In a recent interview, General Motors (GM) CEO Mary Barra stated that long-term executive compensation will be contingent upon the American automaker reaching specific targets for its transition into electrification. With some bold targets already in place, what better way to get the suits paid than to dangle a zero-emissions carrot in front of them?
As reported by CNBC, GM CEO Mary Barra said that executive compensation will be tied to EV targets beginning this year. The full scope of these targets are expected to come to light during GM’s proxy filing on Friday, but for now, we know they will include volumes of EVs in North America as well as launch timing and vehicle quality.
The American automaker has recently begun transitioning several of its manufacturing facilities to support expanded EV production, as it moves to increase its annual capacity to 2 million EVs in North America and China by 2025.
These movements are part of the automaker’s larger overall strategy to go all electric by 2035. Barra briefly spoke to the decision behind the new executive compensation terms during GM’s recent Q1 earnings call:
At GM, our compensation has always been driven by the company’s success. And no one should doubt our commitment to lead in EVs or the passion our team has for that mission.
In 2020, Barra made a $2 million base salary as the GM chief, plus an additional $13 million in stock awards, bringing her total compensation package to a comfortable $23.7 million.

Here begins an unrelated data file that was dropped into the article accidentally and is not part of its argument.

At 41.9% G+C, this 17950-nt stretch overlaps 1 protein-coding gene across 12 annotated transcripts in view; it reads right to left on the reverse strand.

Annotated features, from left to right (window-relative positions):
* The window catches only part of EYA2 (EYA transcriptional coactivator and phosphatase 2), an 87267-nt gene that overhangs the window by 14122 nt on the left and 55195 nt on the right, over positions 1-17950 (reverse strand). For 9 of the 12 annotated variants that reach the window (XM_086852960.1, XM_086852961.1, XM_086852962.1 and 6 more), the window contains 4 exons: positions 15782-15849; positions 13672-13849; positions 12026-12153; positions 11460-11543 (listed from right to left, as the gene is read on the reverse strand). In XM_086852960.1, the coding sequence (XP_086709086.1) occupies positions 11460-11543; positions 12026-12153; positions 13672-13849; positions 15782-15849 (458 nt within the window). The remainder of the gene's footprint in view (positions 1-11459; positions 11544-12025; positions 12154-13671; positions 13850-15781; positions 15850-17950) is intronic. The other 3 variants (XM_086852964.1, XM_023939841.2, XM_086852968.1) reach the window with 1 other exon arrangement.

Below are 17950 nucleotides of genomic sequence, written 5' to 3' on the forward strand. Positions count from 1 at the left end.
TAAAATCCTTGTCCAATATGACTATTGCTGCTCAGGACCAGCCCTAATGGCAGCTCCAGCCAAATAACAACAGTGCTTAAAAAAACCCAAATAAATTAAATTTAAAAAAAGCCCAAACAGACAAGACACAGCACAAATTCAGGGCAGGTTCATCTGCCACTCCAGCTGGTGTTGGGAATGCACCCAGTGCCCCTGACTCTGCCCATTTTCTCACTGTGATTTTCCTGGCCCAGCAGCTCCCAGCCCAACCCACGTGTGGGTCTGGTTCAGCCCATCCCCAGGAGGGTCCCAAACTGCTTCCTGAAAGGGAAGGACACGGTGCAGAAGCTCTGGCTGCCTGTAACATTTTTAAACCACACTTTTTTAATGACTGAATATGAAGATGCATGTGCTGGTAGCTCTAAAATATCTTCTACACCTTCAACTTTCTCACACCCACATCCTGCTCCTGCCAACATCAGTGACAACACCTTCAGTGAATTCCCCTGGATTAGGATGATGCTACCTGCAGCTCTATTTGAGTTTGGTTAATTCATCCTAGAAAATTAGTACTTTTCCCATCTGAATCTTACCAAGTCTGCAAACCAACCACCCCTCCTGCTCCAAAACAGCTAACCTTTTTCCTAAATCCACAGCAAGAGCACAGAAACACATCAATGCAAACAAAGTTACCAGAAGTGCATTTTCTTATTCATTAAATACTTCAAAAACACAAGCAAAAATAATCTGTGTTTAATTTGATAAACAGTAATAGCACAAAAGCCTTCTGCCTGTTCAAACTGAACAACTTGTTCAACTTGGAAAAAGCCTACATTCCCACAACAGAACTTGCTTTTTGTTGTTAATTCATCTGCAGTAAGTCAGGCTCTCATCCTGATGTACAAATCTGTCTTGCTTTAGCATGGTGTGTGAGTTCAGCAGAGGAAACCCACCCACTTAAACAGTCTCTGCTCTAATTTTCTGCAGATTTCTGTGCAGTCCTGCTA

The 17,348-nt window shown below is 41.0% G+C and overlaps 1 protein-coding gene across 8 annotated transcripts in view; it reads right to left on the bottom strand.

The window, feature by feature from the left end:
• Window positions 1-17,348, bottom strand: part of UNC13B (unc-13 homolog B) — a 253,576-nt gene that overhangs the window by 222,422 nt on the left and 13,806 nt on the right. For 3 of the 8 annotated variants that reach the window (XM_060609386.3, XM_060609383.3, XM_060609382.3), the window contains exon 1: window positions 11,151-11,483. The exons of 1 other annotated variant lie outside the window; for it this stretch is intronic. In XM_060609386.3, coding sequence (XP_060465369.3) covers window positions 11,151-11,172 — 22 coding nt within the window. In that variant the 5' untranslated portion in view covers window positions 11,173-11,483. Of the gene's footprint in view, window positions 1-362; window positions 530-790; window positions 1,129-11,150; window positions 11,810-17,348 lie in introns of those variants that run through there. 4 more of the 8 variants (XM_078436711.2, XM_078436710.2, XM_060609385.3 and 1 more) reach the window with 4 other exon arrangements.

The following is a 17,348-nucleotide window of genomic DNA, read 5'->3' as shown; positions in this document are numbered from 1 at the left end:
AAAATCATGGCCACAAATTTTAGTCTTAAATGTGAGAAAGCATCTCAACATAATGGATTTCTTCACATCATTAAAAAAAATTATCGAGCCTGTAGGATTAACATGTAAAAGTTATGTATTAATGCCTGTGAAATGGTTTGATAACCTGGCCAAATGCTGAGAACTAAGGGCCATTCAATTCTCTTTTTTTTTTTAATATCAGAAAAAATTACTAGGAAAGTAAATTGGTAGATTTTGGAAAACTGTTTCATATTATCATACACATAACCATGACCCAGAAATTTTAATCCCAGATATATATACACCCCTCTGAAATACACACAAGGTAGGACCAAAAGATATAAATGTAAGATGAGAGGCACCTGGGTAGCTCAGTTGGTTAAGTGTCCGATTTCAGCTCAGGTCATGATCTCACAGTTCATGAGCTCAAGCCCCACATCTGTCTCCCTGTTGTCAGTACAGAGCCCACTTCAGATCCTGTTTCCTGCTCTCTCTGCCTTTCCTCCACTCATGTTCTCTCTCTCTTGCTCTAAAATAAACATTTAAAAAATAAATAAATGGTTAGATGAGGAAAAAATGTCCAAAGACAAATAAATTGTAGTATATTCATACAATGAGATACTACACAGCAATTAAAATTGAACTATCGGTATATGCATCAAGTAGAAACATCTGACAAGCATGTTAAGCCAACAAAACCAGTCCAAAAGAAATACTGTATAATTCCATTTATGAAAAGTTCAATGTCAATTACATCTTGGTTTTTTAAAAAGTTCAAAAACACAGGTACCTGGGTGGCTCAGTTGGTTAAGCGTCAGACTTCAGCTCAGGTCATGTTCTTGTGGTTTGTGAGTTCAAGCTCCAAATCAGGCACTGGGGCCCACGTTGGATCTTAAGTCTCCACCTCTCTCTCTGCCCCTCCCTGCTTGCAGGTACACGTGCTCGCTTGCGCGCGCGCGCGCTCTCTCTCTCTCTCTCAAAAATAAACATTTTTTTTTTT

Plenty in play before GM executives get pay
In 2022 alone, GM has announced a new 50 GWh battery facility coming to the United States, and $7 billion in expanding US EV production. That’s not even mentioning a slew of new electrified vehicles like the Chevy Equinox, Blazer, and even an AWD Corvette. Oh, and GM plans to steal the crown from Tesla as the top-selling EV by mid-decade. Barra said that by that point, GM expects to generate $50 billion from EV sales in North America alone.
These are some grandiose goals that GM is putting a lot of effort (and capital) toward, but the results have been lagging so far. In Q1 of 2022, GM delivered an anemic 457 EVs, which included 99 of its new GMC Hummer EV pickup. This low number stemmed from an ongoing saga of halted Bolt EV and EUV production that has finally resumed and, well, a mere lack of other EV options currently for sale.
The first Cadillac Lyriqs on GM’s Ultium platform rolled off their assembly line in Tennessee last month, so we can expect to see those deliveries soon. Meanwhile, Bolt and Hummer EV production will continue to ramp up. There’s plenty in the pipeline of course, just not much rolling out of that pipeline just yet.
That’s all the more reason to incentivize GM executives to do all they can to reach those EV targets, we suppose. There’s plenty more to be done before GM can start writing its “EV leader” acceptance speech, so those execs might want to hold off on yacht deposits for the time being. Might we suggest exploring electrified marine options?
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